We started talking and at first it was about nothing. Just a few chitchats about where she was from, her home life, ect. Over time we started to talk about more and more and I started going over to their house to play on the hill. Then one day our relationship changed. We were on the bus and the topic got around to Harry Potter. I told her I was a magician. At first she thought that I meant a trick magician but I told her I was one like Harry Potter. At first she didn’t believe me, but I would talk on and on about the different subcultures of wizardry and the techniques and moves that you did to enact great bursts of power. I told her that people with normal vision couldn’t see the magic work. She started to believe that I really was a magician and started asking questions, mostly about if she could be a magician as well. Alexandru and my curse book became a book of spells that I taught her. I would bring Happy Crack, a combination of sugar and Kool-Aid, on the bus with me and told her that if she had some magic in her, the flavor would change each day. Surprisingly, it actually did taste a little different everyday. She would have dreams about me hovering outside her window or breezing past or seeing a flash of blue, what I told her she would see when magic was being performed nearby. She fell deeply into the story. It was one of the first times that I convinced somebody wholeheartedly with a really bad lie. After only a year at Linden, her mother got pregnant with twins and they had to move to a bigger house. This house turned out to be in the suburbs. We visited her family out there only once, after the twins were born, and she told me that she told some of her new friends that she was a witch. I hope they didn’t think she was too crazy. I gave her a necklace that I said would hold in all her power so that she could live a normal life if she wanted to. I haven’t seen her again, but I hope she’s doing okay. Fifth grade went by in a breeze even though by then all of my friends seemed to have moved away. I was looking forward to going to a new school, Rogers CAPA Middle School, a school where only two of my Linden classmates were going. I was going to start anew there. I was going to start a whole new personality, a better one. If it hadn’t been for the rough Linden years, I might not have made that decision and been a completely different person now.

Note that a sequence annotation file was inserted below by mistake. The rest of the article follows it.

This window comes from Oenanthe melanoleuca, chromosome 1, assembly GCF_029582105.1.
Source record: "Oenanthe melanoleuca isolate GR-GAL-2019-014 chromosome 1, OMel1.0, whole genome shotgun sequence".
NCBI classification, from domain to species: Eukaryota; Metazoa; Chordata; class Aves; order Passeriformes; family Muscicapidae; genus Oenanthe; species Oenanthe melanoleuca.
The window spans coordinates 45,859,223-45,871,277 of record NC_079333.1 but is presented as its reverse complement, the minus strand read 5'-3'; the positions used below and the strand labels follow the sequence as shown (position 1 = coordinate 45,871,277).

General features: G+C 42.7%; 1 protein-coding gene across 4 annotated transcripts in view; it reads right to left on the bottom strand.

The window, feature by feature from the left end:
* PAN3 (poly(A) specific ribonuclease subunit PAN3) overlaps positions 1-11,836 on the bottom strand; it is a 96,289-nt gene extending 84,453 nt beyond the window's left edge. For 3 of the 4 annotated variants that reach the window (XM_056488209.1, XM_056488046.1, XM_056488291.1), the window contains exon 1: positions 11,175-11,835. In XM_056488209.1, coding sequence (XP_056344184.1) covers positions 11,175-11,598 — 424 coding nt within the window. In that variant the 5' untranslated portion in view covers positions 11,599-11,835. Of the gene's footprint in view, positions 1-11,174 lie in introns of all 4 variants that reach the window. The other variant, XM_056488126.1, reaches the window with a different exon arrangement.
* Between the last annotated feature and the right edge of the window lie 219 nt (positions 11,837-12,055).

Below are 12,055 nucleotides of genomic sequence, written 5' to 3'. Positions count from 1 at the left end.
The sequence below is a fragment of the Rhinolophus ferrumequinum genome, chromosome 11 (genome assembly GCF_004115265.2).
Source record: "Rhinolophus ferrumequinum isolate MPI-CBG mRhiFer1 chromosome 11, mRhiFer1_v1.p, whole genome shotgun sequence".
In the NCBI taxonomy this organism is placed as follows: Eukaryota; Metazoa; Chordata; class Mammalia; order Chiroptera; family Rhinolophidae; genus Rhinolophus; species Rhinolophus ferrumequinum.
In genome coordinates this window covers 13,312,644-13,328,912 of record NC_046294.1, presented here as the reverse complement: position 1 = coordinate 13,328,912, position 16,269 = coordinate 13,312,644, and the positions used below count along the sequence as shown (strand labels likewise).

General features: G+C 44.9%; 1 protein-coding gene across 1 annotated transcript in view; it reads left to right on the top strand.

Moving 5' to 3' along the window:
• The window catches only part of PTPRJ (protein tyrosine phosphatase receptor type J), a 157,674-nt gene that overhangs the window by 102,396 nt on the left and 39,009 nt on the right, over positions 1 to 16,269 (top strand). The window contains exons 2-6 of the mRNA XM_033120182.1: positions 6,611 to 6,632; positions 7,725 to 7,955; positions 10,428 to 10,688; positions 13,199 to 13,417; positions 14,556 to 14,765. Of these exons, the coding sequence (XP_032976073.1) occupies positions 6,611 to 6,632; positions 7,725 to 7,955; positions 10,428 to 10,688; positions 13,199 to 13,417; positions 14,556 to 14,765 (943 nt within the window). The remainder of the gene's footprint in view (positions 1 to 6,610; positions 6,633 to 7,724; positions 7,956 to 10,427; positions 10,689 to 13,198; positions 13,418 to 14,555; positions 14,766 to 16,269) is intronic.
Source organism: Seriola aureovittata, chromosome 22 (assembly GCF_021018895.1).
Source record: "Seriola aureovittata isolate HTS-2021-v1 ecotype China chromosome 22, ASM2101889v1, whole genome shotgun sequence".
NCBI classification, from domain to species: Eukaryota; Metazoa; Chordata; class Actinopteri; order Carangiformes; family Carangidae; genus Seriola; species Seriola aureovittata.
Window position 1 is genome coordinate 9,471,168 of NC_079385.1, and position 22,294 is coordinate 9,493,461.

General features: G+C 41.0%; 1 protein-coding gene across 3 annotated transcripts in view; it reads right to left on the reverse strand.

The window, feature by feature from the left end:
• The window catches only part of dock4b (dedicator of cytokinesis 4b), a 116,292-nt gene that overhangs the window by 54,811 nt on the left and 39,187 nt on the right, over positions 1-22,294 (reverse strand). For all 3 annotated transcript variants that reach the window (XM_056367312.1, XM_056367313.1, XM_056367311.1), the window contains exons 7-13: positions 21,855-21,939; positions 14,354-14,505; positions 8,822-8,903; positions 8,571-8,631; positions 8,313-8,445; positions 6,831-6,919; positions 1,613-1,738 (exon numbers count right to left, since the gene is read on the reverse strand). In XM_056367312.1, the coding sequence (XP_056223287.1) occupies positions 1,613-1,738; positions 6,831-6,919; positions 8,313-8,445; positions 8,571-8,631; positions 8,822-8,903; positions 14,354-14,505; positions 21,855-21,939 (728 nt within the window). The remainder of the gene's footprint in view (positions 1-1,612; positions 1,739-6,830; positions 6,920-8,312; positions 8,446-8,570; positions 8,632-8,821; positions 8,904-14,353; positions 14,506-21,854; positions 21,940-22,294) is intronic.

You Think It’s for the Children? Through the fog of stale air and mesh, I hear their laughter. It’s a crucial sound, a sound that can be harvested. I take that laughter and sow it into the greedy ground. Soon it will blossom into blooming cash. You think it’s for the children?